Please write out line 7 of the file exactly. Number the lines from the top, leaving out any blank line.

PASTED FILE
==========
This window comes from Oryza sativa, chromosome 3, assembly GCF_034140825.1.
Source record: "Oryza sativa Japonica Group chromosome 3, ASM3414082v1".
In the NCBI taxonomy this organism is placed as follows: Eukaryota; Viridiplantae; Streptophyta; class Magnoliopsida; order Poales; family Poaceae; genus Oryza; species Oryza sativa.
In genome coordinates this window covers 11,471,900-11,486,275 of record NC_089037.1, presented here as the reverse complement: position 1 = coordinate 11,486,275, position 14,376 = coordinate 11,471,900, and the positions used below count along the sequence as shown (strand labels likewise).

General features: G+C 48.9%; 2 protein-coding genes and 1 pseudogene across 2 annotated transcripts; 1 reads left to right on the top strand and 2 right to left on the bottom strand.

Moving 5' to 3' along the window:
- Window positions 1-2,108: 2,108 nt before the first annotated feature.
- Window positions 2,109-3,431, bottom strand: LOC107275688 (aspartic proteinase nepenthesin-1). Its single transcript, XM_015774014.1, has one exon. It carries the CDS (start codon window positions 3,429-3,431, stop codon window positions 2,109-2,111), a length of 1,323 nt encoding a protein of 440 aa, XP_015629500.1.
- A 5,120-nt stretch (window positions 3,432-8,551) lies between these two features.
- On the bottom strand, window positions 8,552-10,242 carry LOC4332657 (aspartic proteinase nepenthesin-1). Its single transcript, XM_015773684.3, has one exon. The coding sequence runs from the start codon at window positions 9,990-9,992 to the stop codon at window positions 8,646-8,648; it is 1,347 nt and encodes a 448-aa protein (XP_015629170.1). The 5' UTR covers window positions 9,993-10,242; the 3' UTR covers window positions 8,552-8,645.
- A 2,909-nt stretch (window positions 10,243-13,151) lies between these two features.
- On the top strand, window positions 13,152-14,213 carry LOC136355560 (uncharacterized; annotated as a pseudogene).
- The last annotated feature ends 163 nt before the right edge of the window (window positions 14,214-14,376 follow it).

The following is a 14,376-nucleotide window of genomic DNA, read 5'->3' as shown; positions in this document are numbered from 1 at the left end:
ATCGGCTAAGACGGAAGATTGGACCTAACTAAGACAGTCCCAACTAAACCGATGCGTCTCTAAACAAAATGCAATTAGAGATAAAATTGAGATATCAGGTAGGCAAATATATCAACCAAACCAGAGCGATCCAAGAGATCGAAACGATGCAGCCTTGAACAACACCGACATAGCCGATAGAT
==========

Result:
- Window positions 1-2,108: 2,108 nt before the first annotated feature.